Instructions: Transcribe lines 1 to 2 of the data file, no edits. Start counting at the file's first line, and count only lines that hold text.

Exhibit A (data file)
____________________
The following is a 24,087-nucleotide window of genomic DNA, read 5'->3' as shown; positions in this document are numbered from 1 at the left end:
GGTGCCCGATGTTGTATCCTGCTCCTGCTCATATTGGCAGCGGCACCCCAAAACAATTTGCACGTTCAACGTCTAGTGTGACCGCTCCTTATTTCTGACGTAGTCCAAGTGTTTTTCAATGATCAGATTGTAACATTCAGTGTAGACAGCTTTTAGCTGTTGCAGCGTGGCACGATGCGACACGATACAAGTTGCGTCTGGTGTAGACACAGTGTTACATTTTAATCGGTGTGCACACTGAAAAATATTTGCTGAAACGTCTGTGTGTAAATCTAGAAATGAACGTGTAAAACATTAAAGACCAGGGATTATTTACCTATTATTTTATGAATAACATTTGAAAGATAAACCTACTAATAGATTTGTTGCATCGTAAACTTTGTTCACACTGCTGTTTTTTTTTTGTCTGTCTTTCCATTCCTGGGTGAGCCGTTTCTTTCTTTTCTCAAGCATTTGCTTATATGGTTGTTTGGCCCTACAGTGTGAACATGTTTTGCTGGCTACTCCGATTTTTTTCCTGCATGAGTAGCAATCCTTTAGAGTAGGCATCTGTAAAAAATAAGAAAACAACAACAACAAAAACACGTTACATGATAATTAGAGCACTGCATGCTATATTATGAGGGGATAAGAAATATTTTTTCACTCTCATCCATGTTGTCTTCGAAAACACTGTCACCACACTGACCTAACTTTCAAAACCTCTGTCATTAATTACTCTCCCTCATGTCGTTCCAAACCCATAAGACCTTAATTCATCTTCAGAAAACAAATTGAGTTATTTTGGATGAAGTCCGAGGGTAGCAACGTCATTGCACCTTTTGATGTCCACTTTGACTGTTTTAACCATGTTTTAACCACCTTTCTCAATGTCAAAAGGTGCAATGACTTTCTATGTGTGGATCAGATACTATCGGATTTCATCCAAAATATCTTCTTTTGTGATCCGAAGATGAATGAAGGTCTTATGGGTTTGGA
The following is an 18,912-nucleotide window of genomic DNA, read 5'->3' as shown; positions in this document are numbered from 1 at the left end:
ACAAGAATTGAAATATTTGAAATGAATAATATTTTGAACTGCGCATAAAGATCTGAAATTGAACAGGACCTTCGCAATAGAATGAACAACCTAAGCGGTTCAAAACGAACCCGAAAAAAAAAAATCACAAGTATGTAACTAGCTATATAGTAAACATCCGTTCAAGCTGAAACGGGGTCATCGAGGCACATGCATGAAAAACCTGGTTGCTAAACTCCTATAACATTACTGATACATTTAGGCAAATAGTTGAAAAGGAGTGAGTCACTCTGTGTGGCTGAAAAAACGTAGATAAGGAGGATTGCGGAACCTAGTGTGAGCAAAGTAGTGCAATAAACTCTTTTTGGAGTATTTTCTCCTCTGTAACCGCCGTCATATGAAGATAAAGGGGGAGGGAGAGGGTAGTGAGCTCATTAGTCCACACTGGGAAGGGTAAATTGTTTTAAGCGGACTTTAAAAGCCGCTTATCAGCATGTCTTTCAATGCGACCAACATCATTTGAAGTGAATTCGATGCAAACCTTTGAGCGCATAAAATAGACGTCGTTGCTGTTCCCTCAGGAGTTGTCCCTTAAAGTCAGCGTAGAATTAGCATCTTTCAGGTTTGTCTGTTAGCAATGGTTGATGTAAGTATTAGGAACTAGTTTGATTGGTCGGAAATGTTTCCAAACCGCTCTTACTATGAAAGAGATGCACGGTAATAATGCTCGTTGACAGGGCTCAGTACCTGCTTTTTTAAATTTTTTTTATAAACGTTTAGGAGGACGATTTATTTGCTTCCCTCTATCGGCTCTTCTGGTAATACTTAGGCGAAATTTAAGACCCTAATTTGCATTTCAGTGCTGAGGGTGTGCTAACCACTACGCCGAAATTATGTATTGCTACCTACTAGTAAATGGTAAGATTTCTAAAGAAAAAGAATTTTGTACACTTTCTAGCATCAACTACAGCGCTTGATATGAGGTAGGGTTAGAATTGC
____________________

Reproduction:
The following is a 24,087-nucleotide window of genomic DNA, read 5'->3' as shown; positions in this document are numbered from 1 at the left end:
GGTGCCCGATGTTGTATCCTGCTCCTGCTCATATTGGCAGCGGCACCCCAAAACAATTTGCACGTTCAACGTCTAGTGTGACCGCTCCTTATTTCTGACGTAGTCCAAGTGTTTTTCAATGATCAGATTGTAACATTCAGTGTAGACAGCTTTTAGCTGTTGCAGCGTGGCACGATGCGACACGATACAAGTTGCGTCTGGTGTAGACACAGTGTTACATTTTAATCGGTGTGCACACTGAAAAATATTTGCTGAAACGTCTGTGTGTAAATCTAGAAATGAACGTGTAAAACATTAAAGACCAGGGATTATTTACCTATTATTTTATGAATAACATTTGAAAGATAAACCTACTAATAGATTTGTTGCATCGTAAACTTTGTTCACACTGCTGTTTTTTTTTTGTCTGTCTTTCCATTCCTGGGTGAGCCGTTTCTTTCTTTTCTCAAGCATTTGCTTATATGGTTGTTTGGCCCTACAGTGTGAACATGTTTTGCTGGCTACTCCGATTTTTTTCCTGCATGAGTAGCAATCCTTTAGAGTAGGCATCTGTAAAAAATAAGAAAACAACAACAACAAAAACACGTTACATGATAATTAGAGCACTGCATGCTATATTATGAGGGGATAAGAAATATTTTTTCACTCTCATCCATGTTGTCTTCGAAAACACTGTCACCACACTGACCTAACTTTCAAAACCTCTGTCATTAATTACTCTCCCTCATGTCGTTCCAAACCCATAAGACCTTAATTCATCTTCAGAAAACAAATTGAGTTATTTTGGATGAAGTCCGAGGGTAGCAACGTCATTGCACCTTTTGATGTCCACTTTGACTGTTTTAACCATGTTTTAACCACCTTTCTCAATGTCAAAAGGTGCAATGACTTTCTATGTGTGGATCAGATACTATCGGATTTCATCCAAAATATCTTCTTTTGTGATCCGAAGATGAATGAAGGTCTTATGGGTTTGGA